Bonking Boris dodges debts by saying he’s an Afro-diplomat

World

Bonking Boris dodges debts by saying he’s an Afro-diplomat

Ex-Wimbledon champion declares he is an envoy for the Central African Republic and hence immune from bankruptcy claims

Christopher Hope

Boris Becker has declared himself a diplomat for the Central African Republic in a bid to stop creditors chasing him for hundreds of millions in debts.
The three-time Wimbledon tennis champion was declared bankrupt last year and earlier this year launched an appeal to find his missing trophies to try to pay off R965-million of debts.
The German is due to be one of the BBC’s commentators when the Wimbledon tennis championships start in a fortnight’s time. Now his lawyers have told the High Court in the UK that Becker quietly became a “sporting, cultural and humanitarian affairs” attaché for the Central African Republic on April 27.
A defiant Becker said last week that he was “immensely proud” of his new role — and attacked the “bunch of anonymous and unaccountable bankers and bureaucrats” chasing him for money.According to the 1961 Vienna Convention, he cannot be subject to legal process in the courts of any country for as long as he remains a recognised diplomatic agent. He cannot be sued for the cash without the consent of the Central African Republic, while legal claims can only be served on him through diplomatic channels. Any legal action would require the agreement of UK Foreign Secretary Boris Johnson, as well as the Central African Republic’s foreign minister.
Experts said that anyone could become a foreign diplomat if invited to do so by the country.
Becker’s decision to become a diplomat could mean that none of the money he is expected to receive for commentating for the BBC at Wimbledon will go to his creditors.
Becker said in a statement: “A bunch of anonymous and unaccountable bankers and bureaucrats pushed me into a completely unnecessary declaration of bankruptcy, which has inflicted a whole heap of damage on me, both commercially and professionally, and on those close to me. I have now asserted diplomatic immunity as I am in fact bound to do, in order to bring this farce to an end, so that I can start to rebuild my life. Once this gravy train for the suits has been stopped in its tracks, my lawyers will turn to the question of compensation.”Becker said he was “immensely proud of my appointment as the sports and culture attaché for the Central African Republic“.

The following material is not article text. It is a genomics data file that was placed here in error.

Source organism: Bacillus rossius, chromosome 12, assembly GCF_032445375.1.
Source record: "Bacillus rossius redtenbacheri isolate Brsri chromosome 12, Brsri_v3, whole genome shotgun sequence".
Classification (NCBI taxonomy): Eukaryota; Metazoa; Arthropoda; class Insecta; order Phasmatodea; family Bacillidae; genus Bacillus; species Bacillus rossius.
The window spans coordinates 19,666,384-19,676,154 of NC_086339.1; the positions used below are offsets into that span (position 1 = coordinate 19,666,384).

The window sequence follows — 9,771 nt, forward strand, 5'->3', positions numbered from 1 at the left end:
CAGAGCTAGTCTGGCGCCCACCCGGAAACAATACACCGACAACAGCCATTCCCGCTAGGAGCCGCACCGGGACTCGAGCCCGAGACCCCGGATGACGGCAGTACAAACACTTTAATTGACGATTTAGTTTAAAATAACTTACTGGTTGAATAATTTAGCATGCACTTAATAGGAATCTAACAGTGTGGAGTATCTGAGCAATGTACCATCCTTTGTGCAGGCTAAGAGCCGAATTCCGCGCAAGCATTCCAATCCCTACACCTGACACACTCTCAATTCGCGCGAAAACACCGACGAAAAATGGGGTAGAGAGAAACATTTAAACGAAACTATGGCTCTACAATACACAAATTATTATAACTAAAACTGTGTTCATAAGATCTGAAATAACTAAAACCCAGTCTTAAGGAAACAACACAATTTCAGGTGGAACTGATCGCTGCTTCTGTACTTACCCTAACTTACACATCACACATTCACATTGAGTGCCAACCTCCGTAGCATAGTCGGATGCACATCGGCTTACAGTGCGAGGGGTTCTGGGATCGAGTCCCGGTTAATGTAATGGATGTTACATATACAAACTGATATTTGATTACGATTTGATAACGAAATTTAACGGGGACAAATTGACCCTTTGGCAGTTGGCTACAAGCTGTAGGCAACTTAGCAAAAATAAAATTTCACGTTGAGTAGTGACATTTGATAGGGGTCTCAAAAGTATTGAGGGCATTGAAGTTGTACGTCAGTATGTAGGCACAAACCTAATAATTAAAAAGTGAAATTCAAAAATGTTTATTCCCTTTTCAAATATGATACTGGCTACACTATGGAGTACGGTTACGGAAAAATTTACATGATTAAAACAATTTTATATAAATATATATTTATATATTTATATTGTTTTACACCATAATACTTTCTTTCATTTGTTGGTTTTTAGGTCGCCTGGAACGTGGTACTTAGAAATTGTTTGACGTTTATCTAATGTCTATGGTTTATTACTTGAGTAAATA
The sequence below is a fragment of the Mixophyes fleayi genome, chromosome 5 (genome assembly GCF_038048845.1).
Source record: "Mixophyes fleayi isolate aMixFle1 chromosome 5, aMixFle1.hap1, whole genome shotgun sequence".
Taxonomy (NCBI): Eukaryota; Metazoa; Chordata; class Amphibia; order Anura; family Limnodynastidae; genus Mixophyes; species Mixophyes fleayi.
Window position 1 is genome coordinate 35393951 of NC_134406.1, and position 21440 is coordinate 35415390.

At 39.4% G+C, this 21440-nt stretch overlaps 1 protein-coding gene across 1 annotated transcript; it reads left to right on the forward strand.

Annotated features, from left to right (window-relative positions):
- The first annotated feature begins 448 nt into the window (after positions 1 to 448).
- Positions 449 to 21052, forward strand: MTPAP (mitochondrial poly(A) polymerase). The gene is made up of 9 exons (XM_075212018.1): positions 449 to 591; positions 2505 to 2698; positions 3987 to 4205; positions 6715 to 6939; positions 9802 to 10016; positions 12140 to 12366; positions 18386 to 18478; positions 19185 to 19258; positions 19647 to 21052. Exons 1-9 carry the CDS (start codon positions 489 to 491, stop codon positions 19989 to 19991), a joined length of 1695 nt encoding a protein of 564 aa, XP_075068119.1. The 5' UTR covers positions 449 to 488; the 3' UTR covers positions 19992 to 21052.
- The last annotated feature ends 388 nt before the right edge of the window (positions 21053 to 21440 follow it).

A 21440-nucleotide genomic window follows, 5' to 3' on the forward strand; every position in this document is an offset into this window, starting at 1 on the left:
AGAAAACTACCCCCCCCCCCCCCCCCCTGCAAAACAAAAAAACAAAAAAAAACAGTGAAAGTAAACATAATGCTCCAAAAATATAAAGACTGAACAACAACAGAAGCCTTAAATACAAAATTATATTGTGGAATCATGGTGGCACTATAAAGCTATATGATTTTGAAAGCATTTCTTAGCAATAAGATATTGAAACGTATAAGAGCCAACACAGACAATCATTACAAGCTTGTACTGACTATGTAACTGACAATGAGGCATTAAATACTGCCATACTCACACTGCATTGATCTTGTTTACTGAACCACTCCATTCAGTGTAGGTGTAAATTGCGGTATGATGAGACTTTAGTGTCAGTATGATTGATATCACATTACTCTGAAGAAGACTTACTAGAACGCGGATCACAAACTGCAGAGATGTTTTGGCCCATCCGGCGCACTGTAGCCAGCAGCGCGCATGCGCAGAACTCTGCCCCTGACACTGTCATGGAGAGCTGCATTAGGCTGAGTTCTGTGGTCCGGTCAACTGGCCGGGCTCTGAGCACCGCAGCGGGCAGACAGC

“Sport is incredibly important in Africa and is fast becoming a universal language, a form of social diplomacy and a leveller between people from vastly different and unequal social backgrounds,” he said. “My diplomatic role in the Central African Republic allows me to give something meaningful back to sports supporters in one of the poorest parts of the world.”
Becker has hired Ben Emmerson, QC, a leading human rights lawyer who has acted for WikiLeaks’s Julian Assange, to handle his diplomatic immunity claim.The BBC did not comment. A spokesperson for one of his creditors, Arbuthnot Latham & Co, also declined to comment.
Becker’s bankruptcy followed a R357-million divorce and paternity settlements with his first wife, Barbara, and Angela Ermakova, a Russian model, as well as a two-year suspended sentence for tax evasion. Germany’s Der Spiegel magazine claimed that Becker may have lost his R1.8-billion  fortune in part because of questionable investments in the Nigerian oil industry. Becker did not comment on the claim.
- © The Daily Telegraph

This article is reserved for Times Select subscribers.
A subscription gives you full digital access to all Times Select content.

Times Select

Already subscribed? Simply sign in below.

Questions or problems?
Email helpdesk@timeslive.co.za or call 0860 52 52 00.

Previous Article